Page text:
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Letter From The President: Per diem folly 10/21/2005
Letter From The President: Per diem folly

Countrymen and women, loyalists and opponents,
I am glad that at long last the issue of my per diem has attracted your attention. I’ve raised this issue in several of my letters in the past but very few of you seem to take notice until somewhere last week when a citizen of Sikaman wrote an article on the internet accusing me of ‘legalized stealing’. I think the call by the WAHALA boys for a total disclosure of the per diem allowances also helped to get your attention on the issue. Am really glad I have your attention.

Now, I am going to tell you (once again) about my views on per diems. Simply put I believe that the payment of per diem allowances to government delegations on official trips abroad should be discontinued immediately. The auditor general appears to have set the records straight by actually putting out figures on how much state officials earn for each day they spend outside of Sikaman. Fair enough.

I only wish that he had come out with those figures much earlier than he did. The statement put out by the auditor general was couched in such a way as to convince citizens that there is no need to complain about how much the president earns as per diem. After all, it just under five hundred dollars. I insist that the hue and cry should continue until the per diems are abolished. I believe that the per diems allowances should stop because they constitute a needless and foolish waste of money. When I travel abroad my hotel bills are adequately catered for by the state of Sikaman. In fact, in most cases, the government of the country I am visiting takes care of all my bills – unless, of course, I went there uninvited. Even so they take care of some things. I eat free, drink free, sleep free and deliver my presidential ‘poo’ at no personal cost to me.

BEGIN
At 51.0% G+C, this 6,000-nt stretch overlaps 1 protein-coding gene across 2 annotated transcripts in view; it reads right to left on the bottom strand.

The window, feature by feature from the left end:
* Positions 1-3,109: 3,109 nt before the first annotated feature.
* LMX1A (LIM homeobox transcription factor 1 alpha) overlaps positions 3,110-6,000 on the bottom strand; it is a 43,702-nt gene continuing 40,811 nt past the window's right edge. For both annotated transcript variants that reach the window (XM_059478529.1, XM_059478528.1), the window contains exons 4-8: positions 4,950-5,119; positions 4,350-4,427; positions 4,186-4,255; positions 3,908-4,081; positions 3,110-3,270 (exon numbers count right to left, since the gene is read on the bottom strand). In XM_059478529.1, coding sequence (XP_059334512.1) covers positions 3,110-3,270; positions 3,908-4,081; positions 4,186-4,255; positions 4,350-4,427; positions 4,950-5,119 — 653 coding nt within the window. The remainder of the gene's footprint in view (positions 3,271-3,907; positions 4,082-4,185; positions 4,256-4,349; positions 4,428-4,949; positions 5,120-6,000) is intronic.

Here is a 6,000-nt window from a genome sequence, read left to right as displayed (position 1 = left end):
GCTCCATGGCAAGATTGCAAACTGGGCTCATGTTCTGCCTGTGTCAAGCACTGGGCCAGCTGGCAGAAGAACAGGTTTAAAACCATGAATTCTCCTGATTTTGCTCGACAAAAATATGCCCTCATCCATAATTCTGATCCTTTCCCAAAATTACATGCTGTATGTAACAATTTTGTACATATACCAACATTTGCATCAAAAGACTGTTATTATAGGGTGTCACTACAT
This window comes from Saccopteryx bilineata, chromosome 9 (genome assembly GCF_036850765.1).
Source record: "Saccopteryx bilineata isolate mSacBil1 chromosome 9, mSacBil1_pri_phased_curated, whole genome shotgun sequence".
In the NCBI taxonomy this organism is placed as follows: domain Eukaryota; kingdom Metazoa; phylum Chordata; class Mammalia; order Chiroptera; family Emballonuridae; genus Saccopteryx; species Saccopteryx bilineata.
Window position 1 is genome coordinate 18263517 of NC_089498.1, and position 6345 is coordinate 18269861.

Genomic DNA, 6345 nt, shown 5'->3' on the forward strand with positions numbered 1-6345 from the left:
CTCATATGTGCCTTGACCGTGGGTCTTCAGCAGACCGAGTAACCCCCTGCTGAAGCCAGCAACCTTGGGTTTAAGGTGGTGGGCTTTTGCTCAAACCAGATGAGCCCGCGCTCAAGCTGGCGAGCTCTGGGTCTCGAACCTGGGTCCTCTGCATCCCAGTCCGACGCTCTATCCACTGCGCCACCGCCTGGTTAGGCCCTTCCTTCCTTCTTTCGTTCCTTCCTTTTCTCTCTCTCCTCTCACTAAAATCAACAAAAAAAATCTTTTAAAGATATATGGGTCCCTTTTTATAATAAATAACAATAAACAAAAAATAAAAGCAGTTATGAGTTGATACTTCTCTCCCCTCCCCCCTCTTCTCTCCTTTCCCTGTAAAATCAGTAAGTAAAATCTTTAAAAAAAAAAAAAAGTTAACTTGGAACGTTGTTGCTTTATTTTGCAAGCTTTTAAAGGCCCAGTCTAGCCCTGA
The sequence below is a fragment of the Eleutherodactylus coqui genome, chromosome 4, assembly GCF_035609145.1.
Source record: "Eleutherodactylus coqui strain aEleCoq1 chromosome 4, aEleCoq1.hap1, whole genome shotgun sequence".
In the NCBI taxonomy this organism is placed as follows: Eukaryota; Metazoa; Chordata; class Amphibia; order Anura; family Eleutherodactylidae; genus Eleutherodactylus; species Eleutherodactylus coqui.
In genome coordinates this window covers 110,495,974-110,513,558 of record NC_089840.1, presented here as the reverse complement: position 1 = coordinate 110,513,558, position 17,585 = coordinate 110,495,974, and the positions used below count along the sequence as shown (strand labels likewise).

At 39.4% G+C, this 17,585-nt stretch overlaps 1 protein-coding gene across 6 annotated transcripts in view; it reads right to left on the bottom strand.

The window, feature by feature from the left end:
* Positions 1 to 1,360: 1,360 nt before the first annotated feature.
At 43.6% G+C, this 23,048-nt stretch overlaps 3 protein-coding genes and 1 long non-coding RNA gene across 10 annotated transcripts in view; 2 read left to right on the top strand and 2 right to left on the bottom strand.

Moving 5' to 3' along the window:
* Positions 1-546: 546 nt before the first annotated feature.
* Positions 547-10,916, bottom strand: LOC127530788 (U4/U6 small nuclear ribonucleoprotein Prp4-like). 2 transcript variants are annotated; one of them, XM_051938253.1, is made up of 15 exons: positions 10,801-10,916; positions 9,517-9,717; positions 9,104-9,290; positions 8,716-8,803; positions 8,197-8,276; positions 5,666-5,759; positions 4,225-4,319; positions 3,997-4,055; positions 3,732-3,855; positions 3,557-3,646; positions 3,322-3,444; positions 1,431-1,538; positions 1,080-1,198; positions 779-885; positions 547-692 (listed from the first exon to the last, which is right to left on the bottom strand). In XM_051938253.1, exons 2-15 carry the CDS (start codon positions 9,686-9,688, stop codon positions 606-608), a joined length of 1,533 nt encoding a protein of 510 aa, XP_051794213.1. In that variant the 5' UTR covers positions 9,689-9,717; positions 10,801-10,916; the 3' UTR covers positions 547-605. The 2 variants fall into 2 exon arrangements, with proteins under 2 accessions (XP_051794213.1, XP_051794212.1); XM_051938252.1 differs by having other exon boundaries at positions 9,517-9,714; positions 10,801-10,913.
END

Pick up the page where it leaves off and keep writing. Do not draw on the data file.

Sometimes, I even shop free and get nice things for my wife and concubines. The same courtesies are extended to almost every member of my delegation – except the shopping bit and sometimes their consumption is controlled. But that’s ok. So what’s the sense in doling out between 50 and 450 dollars each day to every member of a presidential (or governmental) delegation on an official trip abroad?

Let’s just assume that for my last trip abroad (the one to France) I went with an entourage of about 50. I don’t know how long I spent there (time doesn’t matter much when you are in the luxurious mansion of Jacque Chirac) but I think it was a five day trip. I know most of you don’t like Maths (I don’t either) but try and focus here and you will understand the few calculations I am about to show you. Let’s assume that for each day I spent in Paris, I earned 450 dollars. That comes to 2250 dollars for me alone. Let’s also assume that 20 members of the entourage took home 300 dollars each. That comes to 30,000 dollars (over the five day period). Let’s assume that the other members of the delegation each took a per diem of 150 dollars. That comes to 22,500 dollars (over a five day period). So in total, we should have spent about 54,750 dollars on per diem allowances in Paris. Now, 54,750 dollars comes to four hundred and ninety-eight million, two hundred and twenty-five thousand cedis. That is a lot of money – almost half a billion cedis.